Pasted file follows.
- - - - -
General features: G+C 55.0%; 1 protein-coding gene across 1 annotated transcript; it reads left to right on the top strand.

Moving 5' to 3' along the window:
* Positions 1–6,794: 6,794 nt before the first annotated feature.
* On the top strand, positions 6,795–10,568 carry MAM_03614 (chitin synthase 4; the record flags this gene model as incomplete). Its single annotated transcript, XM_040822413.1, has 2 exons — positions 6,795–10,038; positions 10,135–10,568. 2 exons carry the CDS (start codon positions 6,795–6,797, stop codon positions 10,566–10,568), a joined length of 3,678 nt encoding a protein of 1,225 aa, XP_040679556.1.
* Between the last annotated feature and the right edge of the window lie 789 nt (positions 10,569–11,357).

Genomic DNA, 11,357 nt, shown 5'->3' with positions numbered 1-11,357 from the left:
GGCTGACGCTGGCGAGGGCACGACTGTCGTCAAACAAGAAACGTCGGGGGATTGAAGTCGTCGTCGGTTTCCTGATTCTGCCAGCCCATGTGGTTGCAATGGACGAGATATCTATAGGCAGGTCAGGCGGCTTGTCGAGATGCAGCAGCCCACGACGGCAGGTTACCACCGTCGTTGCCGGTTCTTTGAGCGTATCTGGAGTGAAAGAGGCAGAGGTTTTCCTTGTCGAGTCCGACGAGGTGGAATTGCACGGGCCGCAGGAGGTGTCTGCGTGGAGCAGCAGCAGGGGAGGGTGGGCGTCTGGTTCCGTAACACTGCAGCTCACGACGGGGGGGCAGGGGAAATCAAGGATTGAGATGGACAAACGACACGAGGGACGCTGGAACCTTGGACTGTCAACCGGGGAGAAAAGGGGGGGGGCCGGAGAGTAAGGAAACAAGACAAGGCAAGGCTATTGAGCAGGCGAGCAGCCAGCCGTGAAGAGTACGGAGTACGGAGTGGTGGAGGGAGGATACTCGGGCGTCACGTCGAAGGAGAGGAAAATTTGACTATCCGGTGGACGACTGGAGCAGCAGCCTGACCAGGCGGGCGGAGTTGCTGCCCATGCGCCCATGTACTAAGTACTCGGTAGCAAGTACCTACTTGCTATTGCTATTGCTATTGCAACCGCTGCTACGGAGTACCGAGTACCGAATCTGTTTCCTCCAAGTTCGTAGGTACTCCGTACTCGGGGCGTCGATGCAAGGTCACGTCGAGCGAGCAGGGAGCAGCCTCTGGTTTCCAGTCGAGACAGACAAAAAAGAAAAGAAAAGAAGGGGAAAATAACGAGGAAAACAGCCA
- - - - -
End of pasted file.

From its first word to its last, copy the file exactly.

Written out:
General features: G+C 55.0%; 1 protein-coding gene across 1 annotated transcript; it reads left to right on the top strand.

Moving 5' to 3' along the window:
* Positions 1–6,794: 6,794 nt before the first annotated feature.
* On the top strand, positions 6,795–10,568 carry MAM_03614 (chitin synthase 4; the record flags this gene model as incomplete). Its single annotated transcript, XM_040822413.1, has 2 exons — positions 6,795–10,038; positions 10,135–10,568. 2 exons carry the CDS (start codon positions 6,795–6,797, stop codon positions 10,566–10,568), a joined length of 3,678 nt encoding a protein of 1,225 aa, XP_040679556.1.
* Between the last annotated feature and the right edge of the window lie 789 nt (positions 10,569–11,357).

Genomic DNA, 11,357 nt, shown 5'->3' with positions numbered 1-11,357 from the left:
GGCTGACGCTGGCGAGGGCACGACTGTCGTCAAACAAGAAACGTCGGGGGATTGAAGTCGTCGTCGGTTTCCTGATTCTGCCAGCCCATGTGGTTGCAATGGACGAGATATCTATAGGCAGGTCAGGCGGCTTGTCGAGATGCAGCAGCCCACGACGGCAGGTTACCACCGTCGTTGCCGGTTCTTTGAGCGTATCTGGAGTGAAAGAGGCAGAGGTTTTCCTTGTCGAGTCCGACGAGGTGGAATTGCACGGGCCGCAGGAGGTGTCTGCGTGGAGCAGCAGCAGGGGAGGGTGGGCGTCTGGTTCCGTAACACTGCAGCTCACGACGGGGGGGCAGGGGAAATCAAGGATTGAGATGGACAAACGACACGAGGGACGCTGGAACCTTGGACTGTCAACCGGGGAGAAAAGGGGGGGGGCCGGAGAGTAAGGAAACAAGACAAGGCAAGGCTATTGAGCAGGCGAGCAGCCAGCCGTGAAGAGTACGGAGTACGGAGTGGTGGAGGGAGGATACTCGGGCGTCACGTCGAAGGAGAGGAAAATTTGACTATCCGGTGGACGACTGGAGCAGCAGCCTGACCAGGCGGGCGGAGTTGCTGCCCATGCGCCCATGTACTAAGTACTCGGTAGCAAGTACCTACTTGCTATTGCTATTGCTATTGCAACCGCTGCTACGGAGTACCGAGTACCGAATCTGTTTCCTCCAAGTTCGTAGGTACTCCGTACTCGGGGCGTCGATGCAAGGTCACGTCGAGCGAGCAGGGAGCAGCCTCTGGTTTCCAGTCGAGACAGACAAAAAAGAAAAGAAAAGAAGGGGAAAATAACGAGGAAAACAGCCA